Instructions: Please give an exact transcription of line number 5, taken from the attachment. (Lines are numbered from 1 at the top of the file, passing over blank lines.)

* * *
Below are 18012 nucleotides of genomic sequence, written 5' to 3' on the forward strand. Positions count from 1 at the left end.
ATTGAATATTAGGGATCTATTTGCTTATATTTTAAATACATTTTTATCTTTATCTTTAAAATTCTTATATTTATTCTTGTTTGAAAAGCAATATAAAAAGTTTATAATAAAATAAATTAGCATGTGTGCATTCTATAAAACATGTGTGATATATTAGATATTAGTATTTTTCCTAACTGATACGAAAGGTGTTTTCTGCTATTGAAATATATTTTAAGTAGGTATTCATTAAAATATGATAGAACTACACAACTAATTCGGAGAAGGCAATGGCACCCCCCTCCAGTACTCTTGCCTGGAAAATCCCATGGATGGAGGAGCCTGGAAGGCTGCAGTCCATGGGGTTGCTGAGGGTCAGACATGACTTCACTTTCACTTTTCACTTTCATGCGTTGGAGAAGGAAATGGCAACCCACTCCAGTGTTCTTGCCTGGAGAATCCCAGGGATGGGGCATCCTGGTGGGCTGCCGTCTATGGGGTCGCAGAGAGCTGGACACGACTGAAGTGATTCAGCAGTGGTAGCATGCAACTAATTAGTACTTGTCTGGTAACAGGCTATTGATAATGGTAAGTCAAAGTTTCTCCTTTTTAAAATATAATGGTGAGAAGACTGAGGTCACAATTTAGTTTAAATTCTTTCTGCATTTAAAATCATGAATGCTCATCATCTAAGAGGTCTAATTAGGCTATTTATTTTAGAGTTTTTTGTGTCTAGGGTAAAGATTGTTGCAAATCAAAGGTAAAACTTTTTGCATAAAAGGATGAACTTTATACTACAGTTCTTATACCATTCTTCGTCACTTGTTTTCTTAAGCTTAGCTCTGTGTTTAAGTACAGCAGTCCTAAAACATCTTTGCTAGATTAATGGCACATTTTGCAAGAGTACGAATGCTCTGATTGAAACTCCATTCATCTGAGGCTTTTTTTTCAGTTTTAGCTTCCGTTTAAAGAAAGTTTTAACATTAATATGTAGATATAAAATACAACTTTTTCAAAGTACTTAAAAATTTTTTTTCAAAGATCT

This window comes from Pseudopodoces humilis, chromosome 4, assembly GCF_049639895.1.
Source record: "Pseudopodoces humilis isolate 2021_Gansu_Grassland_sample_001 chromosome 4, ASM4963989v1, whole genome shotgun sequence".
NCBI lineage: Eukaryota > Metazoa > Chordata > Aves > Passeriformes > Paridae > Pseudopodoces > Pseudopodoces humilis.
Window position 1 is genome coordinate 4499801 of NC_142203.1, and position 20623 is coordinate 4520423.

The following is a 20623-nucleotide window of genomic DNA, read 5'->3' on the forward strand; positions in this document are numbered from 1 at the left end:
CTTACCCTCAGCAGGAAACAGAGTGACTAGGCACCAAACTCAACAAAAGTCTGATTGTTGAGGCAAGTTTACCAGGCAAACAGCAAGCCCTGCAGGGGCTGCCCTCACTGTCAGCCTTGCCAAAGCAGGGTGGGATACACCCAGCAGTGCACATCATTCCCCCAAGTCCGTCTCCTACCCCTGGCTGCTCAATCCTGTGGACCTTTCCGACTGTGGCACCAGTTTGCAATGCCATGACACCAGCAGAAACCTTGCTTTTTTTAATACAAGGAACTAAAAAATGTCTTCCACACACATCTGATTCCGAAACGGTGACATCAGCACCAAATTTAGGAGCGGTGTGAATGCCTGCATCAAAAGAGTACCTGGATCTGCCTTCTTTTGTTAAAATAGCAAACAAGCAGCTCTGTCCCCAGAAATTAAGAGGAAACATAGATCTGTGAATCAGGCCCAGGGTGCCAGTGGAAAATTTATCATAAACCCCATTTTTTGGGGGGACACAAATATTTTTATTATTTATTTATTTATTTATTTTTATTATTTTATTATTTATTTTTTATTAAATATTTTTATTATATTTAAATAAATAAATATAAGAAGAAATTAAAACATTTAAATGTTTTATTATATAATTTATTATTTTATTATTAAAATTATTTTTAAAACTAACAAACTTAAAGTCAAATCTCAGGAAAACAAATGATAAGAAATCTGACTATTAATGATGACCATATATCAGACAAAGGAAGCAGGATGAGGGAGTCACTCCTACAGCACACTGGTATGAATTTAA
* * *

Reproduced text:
NCBI lineage: Eukaryota > Metazoa > Chordata > Aves > Passeriformes > Paridae > Pseudopodoces > Pseudopodoces humilis.